Understanding Your Home Appraisal


Appraisals are an important part of the mortgage process. They determine the value of your home in the current market and can affect the amount a lender issues you on your loan. Knowing what an appraisal is, how you can prepare, and what you need to consider before getting one are important parts of the mortgage process.

Who conducts an appraisal?

Appraisals are conducted by state-licensed professionals who provide unbiased valuations of homes in the form of detailed reports. Lenders typically contract with appraisers to assess home value for use in structuring loans to potential buyers.

How does an appraisal work?

Appraisers are tasked with forming an opinion about the value of a home given very specific conditions used in the lending process. Appraisers take many factors into consideration, including recent property sales in the area and the home’s features and general conditions.

When an appraiser comes to your home, they will take home measurements, consider room configurations, evaluate the homes’ general condition, and photographically document the findings for inclusion in a final report. Your lender will then use this information to determine the appropriate loan amount to finance your home.

What’s the difference between appraisal value and market value?

Appraisal value is the opinion your appraiser forms about the value of your home based on the information they gathered about it.

Market values are dictated by consumers who drive these assessments based on what they’re willing to pay. A home in a sought after neighborhood with low inventory may command more offers that far exceed the appraiser value.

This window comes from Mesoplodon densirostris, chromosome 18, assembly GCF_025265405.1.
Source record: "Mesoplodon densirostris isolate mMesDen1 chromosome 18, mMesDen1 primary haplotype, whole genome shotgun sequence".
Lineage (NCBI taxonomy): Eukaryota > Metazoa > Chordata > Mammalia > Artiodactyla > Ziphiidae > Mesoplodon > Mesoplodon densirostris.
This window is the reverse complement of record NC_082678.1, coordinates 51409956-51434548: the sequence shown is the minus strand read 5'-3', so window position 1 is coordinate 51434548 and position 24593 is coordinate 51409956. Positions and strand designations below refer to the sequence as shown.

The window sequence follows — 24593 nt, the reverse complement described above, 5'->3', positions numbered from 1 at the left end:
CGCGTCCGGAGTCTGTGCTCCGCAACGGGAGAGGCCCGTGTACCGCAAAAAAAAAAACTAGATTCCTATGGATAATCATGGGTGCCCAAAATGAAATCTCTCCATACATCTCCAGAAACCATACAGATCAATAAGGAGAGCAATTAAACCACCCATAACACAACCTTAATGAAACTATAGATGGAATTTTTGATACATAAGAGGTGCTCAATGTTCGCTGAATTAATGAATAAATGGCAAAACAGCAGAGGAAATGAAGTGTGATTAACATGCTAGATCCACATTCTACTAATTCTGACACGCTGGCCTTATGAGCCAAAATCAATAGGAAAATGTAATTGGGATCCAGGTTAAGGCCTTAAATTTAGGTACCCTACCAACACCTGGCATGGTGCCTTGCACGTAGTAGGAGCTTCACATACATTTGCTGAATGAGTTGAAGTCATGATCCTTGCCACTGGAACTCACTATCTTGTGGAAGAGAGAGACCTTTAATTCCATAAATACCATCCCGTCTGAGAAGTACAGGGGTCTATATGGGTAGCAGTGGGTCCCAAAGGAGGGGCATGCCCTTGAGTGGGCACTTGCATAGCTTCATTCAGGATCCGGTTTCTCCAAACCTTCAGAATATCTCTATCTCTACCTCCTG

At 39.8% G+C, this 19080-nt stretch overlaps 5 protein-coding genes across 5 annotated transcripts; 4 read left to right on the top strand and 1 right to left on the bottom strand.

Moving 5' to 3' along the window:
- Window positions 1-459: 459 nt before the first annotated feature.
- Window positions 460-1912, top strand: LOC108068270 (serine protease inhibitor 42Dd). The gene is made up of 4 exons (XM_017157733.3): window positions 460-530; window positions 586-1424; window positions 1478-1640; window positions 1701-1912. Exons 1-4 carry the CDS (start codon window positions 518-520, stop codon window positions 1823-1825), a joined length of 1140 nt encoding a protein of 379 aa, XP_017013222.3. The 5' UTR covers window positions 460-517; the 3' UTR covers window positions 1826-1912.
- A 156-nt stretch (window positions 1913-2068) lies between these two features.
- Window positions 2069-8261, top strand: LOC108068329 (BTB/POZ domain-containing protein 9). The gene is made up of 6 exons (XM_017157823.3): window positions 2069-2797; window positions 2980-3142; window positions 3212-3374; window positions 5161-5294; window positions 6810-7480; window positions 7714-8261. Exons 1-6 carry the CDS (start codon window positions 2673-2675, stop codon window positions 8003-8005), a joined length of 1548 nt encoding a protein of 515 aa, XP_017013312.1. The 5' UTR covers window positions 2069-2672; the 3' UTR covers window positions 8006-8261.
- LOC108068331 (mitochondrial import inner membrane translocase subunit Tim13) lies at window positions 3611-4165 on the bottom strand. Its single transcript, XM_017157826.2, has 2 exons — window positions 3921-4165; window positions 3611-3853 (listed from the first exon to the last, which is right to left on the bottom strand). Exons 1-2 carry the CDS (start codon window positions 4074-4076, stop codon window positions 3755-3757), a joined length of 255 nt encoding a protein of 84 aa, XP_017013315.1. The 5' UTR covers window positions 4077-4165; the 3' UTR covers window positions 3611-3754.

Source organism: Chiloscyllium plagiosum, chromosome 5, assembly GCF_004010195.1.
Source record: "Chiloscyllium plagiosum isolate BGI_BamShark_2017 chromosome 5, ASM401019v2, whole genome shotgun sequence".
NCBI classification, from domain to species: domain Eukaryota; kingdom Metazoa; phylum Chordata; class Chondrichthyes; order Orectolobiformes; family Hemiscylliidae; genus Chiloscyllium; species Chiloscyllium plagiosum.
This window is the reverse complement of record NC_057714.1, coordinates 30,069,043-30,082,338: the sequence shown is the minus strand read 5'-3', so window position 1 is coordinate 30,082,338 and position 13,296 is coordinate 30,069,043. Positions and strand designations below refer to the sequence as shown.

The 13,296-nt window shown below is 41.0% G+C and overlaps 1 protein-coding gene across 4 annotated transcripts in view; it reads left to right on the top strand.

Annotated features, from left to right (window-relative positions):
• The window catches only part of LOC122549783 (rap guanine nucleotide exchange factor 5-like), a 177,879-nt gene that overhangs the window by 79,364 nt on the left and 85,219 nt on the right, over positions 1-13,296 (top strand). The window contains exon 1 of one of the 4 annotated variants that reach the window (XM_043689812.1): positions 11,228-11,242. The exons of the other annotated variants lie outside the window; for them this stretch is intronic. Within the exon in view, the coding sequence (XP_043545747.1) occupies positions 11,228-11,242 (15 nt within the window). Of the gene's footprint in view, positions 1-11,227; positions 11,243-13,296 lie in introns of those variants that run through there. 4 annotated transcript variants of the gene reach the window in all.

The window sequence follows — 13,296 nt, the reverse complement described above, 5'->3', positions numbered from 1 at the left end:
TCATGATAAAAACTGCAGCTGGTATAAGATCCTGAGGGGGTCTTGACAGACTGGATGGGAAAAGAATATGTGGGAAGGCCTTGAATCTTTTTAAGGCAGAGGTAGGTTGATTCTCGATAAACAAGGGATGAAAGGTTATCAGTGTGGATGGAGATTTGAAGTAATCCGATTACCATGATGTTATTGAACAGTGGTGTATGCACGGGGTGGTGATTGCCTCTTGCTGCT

In terms of loan valuations and the amount you will qualify for, appraisal values outrank market values.

What’s the best way to prepare?

To prepare for the visit, try to ensure the appraiser will have easy access to the exterior of the house. On the inside, make sure that the appraiser can easily access items like furnaces and water heaters. Note that housekeeping is not a factor in an appraisal, just overall condition and maintenance of the home.

An appraiser may note items that are in need of repair. These items will, in some cases, need to be fixed prior to closing.

What’s the difference between an appraisal and a home inspection?

An appraisal is not the same as a home inspection. Although the appraiser documents condition and construction of a home, the appraiser is not performing the function of a home inspector. An inspector evaluates both the structure and mechanical systems of a house, such as plumbing and electrical.

What if there is a square footage discrepancy between my appraisal’s measurements and my tax record?

If there is a discrepancy between the tax record size and an appraiser’s measurements, trust the appraisal. The appraiser is a licensed professional who actually visited the home and measured according to industry guidelines. The Tax District does not perform this sort of measurement and often uses builder’s floor plans or rough exterior dimensions to calculate square footage.

Can I use my own appraiser?

Lenders, credit unions and banks, sellers, and borrowers do not have the ability to select individual appraisers. In accordance with Appraisal Independence Requirements (AIR), lenders do not have direct contact with the appraiser. Appraisers are contracted through a third party company and are assigned by region at random.


Mortgage Center

Mortgage Center has been working with credit unions, their members, and home loan borrowers since 1990 with the goal of growing the credit union community. They have over 100 experienced home loan experts who are guided by the core values of the company. Mortgage Center is completely owned by credit unions which means their rates and closing costs remain competitively low, keeping more cash in members’ pockets while generating revenue for the credit union community. Start a mortgage application with us today!


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